A Vancouver-based research project gave homeless individuals cash and tracked their progress for a year. The 50 cash transfer recipients not only found stable housing, they freed up space in shelters and, according to project data, saved the shelter system $8,100 per person over those 12 months.
By: Bridgette Watson · CBC News. —
The results of a B.C. research project that gave thousands of dollars to homeless people are in and, according to one researcher, could challenge stereotypes about people “living on the margins.”
The New Leaf project is a joint study started in 2018 by Foundations for Social Change, a Vancouver-based charitable organization, and the University of British Columbia. After giving homeless Lower Mainland residents cash payments of $7,500, researchers checked on them over a year to see how they were faring.
All 115 participants, ranging in age between 19 and 64, had been homeless for at least six months and were not struggling with serious substance use or mental health issues. Of those, 50 people were chosen at random to be given the cash, while the others formed a control group that did not receive any money.
“I had no expectations and really high hopes,” said Claire Williams, CEO of Foundations for Social Change, on CBC’s The Early Edition on Tuesday. What researchers found after 12 months, she said, was “beautifully surprising.”
Not only did those who received the money spend fewer days homeless than those in the control group, they had also moved into stable housing after an average of three months, compared to those in the control group, who took an average of five months.
Those who received the money also managed it well over the course of a year.
“We saw people retain over $1,000 for 12 months, which is remarkable in the Lower Mainland,” said Williams.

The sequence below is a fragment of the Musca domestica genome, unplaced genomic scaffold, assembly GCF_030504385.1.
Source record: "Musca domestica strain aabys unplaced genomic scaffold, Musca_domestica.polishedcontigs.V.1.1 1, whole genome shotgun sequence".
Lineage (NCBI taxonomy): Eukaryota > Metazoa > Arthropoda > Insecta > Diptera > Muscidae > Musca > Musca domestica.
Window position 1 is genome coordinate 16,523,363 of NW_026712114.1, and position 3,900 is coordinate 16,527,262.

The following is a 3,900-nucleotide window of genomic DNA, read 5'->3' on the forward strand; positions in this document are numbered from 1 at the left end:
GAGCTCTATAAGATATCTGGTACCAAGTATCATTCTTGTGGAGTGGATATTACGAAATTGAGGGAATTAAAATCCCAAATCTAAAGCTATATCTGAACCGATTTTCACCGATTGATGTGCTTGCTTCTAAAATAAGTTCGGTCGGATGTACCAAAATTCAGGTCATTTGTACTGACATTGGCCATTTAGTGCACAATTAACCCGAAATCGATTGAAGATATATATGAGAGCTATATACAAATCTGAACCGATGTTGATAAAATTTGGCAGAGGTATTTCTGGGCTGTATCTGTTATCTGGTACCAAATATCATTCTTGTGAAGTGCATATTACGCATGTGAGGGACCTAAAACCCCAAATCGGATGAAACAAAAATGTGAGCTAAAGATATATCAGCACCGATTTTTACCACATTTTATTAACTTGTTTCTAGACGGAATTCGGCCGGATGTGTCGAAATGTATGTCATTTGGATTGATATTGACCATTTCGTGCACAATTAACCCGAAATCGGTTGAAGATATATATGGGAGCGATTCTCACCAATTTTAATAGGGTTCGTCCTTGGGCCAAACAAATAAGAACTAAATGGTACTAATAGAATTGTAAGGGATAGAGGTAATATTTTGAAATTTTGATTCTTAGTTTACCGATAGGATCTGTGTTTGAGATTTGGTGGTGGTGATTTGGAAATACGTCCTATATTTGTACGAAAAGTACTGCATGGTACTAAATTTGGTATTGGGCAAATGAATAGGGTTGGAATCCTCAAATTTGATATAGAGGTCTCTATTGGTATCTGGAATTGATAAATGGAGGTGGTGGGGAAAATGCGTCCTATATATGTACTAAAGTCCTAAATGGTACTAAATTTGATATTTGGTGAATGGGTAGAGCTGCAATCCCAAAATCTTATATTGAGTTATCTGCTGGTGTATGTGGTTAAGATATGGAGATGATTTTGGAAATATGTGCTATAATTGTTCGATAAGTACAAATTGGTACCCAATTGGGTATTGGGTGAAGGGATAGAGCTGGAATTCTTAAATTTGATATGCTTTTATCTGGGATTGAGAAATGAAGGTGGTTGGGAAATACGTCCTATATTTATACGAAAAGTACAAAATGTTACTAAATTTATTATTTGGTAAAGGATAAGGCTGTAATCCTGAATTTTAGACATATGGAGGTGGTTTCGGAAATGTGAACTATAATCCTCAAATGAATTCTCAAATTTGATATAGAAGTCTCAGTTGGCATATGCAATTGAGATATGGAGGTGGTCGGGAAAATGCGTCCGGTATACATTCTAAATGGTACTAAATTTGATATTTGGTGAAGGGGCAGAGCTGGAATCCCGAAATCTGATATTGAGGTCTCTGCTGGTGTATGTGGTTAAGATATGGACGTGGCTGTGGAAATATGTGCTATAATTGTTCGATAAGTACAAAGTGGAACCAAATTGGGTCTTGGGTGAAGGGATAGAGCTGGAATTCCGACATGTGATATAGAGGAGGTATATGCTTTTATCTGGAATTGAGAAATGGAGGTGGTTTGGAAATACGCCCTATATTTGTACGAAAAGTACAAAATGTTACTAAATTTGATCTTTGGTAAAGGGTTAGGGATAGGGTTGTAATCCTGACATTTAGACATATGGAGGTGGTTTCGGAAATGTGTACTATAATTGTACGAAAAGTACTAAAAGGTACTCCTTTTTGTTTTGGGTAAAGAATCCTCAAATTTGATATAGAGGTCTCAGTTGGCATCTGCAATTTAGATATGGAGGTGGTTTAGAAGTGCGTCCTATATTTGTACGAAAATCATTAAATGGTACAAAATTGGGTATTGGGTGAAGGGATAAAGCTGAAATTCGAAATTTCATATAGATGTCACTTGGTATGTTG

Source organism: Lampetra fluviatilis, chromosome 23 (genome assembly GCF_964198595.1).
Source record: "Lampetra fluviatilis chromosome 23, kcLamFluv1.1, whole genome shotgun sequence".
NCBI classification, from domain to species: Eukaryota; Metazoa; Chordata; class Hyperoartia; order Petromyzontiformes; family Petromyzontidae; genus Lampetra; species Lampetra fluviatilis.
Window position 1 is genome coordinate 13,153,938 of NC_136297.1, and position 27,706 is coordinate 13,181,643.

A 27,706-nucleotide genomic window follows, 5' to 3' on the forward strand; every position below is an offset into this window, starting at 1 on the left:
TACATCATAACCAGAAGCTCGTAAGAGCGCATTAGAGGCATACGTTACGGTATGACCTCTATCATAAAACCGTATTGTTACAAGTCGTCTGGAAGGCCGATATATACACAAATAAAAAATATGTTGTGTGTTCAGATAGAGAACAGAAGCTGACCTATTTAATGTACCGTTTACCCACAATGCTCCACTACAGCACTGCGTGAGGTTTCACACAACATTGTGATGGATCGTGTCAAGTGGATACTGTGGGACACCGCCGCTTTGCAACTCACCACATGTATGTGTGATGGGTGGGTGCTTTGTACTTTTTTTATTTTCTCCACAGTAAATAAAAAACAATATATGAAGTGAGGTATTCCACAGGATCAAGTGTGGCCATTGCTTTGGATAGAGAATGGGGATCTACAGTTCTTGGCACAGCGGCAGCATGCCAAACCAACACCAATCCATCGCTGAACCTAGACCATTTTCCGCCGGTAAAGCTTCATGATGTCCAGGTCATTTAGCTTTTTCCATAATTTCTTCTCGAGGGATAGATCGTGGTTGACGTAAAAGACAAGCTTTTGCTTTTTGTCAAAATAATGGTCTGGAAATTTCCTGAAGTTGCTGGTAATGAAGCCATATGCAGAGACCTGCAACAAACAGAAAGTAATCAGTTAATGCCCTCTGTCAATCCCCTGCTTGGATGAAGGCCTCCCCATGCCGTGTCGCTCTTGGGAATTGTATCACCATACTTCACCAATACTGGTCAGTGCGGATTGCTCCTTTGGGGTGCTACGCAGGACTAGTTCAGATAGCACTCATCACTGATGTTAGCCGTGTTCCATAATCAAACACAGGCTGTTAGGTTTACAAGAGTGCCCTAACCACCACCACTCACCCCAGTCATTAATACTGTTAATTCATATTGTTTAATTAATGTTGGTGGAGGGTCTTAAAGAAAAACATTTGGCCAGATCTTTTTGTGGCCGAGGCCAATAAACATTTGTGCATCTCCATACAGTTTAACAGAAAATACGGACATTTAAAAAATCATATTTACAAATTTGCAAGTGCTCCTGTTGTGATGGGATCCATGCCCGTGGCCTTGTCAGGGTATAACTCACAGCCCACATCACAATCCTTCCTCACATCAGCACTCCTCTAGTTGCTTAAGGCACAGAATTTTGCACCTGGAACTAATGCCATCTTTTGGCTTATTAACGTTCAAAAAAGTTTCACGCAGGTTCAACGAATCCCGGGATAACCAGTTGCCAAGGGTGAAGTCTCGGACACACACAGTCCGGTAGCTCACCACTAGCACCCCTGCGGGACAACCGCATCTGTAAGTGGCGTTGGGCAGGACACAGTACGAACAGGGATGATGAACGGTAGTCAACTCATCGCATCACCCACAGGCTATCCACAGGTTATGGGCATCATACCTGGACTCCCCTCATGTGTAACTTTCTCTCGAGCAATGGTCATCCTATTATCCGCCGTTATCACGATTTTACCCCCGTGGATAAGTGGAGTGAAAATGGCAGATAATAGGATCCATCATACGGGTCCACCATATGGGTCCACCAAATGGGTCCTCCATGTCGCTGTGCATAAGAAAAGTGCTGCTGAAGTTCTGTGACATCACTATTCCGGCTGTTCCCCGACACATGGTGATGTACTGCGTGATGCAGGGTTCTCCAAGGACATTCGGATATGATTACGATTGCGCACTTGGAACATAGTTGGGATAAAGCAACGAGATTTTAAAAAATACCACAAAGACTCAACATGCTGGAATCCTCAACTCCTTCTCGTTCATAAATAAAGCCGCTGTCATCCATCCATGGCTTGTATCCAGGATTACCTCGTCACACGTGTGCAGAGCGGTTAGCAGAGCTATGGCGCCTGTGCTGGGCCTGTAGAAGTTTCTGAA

On average, cash recipients spent 52 per cent of their money on food and rent, 15 per cent on other items such as medications and bills, and 16 per cent on clothes and transportation.
Almost 70 per cent of people who received the payments were food secure after one month. In comparison, spending on alcohol, cigarettes and drugs went down, on average, by 39 per cent.
Too often people dismiss the idea of giving homeless people money because they assume it will be mismanaged, Williams said.
“It challenges stereotypes we have here in the West about how to help people living on the margins,” she said.
Ray, whose last name project researchers did not release for privacy reasons, was living in an emergency shelter before receiving money from the New Leaf project.
He said the money helped him get housing and take a computer class he needed to work toward his goal of becoming a frontline worker for people with substance addictions.
WATCH | Ray, a study participant, says what the money meant for him: https://www.youtube.com/watch?v=2LGcCRywFng
“I kind of want to give back to where I came from,” said Ray. “A seed can grow into an oak tree and I might one day be that important person that has that powerful voice.”
According to Williams, providing people like Ray the cash they need to get ahead also helps Canadian taxpayers.
She said it costs, on average, $55,000 annually for social and health services for one homeless individual. According to study data, the project saved the shelter system approximately $8,100 per person for a total of roughly $405,000 over one year for all 50.
“The common belief is that the status quo is cheap… in fact, it is incredibly expensive,” said Williams.
According to the 2018 B.C. Homeless Count, there are about 7,600 homeless people living in the province — meaning a group of 115 study participants is relatively small.
To hear the complete interview with Claire Williams, CEO of Foundations for Social Change, on The Early Edition, tap here.